A striking miniature portrait painting on organic material, finely painted by John Ramage. The sitter, a gentleman elegantly attired in the height of late 18th century fashion, is wearing a white shirt with a ruffled white cravat and a brick-red coat over a brown-striped vest.
The condition of the painting is superb, with no flaws whatsoever, as is that of the later case. Sight size is 1 5/8" by 1 1/4", and the case size is 1 3/4" by 1 1/2". The case has the original pin on the back for use as a brooch.
Provenance: Elle Shushan
NOTE: John Ramage (1748 - 1802) was born in Dublin, Ireland. In 1763, he studied at the Dublin Society School where he learned the art of miniature painting. Around 1772 he married and moved to Nova Scotia, and by 1775 he was working in Boston, followed by a move to NYC the following year.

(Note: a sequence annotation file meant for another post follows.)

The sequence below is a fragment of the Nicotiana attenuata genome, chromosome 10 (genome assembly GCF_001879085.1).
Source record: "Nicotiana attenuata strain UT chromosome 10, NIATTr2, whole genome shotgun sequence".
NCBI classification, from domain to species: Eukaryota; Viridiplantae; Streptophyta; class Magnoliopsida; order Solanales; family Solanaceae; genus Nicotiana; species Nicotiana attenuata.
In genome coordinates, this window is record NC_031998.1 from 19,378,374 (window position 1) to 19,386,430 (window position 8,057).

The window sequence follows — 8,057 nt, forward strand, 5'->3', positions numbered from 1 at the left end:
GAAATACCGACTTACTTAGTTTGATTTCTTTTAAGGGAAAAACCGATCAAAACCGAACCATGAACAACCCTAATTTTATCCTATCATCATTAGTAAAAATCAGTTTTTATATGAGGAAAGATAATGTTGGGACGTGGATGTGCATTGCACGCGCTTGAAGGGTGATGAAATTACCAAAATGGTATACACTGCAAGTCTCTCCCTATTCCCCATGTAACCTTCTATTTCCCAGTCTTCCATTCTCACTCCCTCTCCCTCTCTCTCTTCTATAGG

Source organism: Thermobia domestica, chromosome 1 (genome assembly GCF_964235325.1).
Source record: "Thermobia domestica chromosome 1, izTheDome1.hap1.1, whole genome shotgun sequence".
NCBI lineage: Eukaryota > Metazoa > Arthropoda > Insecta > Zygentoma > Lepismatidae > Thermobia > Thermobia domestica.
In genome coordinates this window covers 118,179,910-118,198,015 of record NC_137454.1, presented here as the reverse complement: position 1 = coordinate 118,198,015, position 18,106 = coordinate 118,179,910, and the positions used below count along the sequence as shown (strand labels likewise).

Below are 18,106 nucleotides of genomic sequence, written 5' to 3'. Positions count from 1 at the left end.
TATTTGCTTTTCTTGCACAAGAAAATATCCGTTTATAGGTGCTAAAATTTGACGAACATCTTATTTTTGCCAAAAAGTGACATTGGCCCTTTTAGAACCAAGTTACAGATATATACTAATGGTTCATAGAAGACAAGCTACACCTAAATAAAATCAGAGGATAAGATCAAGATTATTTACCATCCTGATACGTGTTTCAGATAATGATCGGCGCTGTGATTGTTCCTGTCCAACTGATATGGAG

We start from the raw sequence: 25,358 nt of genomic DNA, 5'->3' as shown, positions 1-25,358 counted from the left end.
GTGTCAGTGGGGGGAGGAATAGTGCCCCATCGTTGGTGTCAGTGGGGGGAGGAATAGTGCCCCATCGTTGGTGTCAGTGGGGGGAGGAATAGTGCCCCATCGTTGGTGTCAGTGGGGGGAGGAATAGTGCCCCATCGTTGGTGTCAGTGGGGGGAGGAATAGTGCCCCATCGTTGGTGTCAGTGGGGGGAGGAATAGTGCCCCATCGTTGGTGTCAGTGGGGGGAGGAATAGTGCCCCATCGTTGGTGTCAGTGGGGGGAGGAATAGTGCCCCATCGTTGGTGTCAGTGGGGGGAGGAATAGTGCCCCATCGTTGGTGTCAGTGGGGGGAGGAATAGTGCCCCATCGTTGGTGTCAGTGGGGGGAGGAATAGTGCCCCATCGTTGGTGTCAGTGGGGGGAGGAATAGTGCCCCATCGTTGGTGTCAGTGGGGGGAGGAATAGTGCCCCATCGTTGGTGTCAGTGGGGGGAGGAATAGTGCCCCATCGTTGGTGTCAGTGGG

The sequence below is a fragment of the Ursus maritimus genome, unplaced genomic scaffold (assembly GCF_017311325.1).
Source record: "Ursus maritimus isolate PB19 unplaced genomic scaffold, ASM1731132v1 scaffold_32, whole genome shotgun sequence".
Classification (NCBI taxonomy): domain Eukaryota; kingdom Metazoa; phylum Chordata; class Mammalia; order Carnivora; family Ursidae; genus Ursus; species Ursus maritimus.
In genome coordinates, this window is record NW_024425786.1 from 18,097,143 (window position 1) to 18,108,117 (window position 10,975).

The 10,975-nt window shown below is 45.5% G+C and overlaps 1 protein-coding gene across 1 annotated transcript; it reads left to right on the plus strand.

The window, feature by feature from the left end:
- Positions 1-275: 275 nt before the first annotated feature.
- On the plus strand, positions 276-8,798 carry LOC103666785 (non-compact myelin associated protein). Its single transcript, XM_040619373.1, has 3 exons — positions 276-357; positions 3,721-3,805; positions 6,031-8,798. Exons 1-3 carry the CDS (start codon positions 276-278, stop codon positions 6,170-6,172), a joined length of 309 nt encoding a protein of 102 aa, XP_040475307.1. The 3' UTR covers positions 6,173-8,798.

Ramage became a much sought after portraitist by both the British and the Americans, and among his subjects were John Quincy Adams, Gouverneur Morris, and members of many other prominent families. He remained in New York after it became the capital of the United States and had considerable success. He was quite a flamboyant character who dressed as a dandy, womanized, and spent money recklessly. In 1802 Ramage died in Canada, having fled there 8 years previously to avoid debtor laws in NYC, due to his underwriting a note his friend owed.
Ramage was one of the relatively few accomplished 18th century American miniaturists, and his works, which now rarely appear for sale, appear in most major museums. His portrait of George Washington, done from life in 1789, sold at Christie's in 2001 for $1.2 million, the highest price ever paid for a painting on a per square inch basis.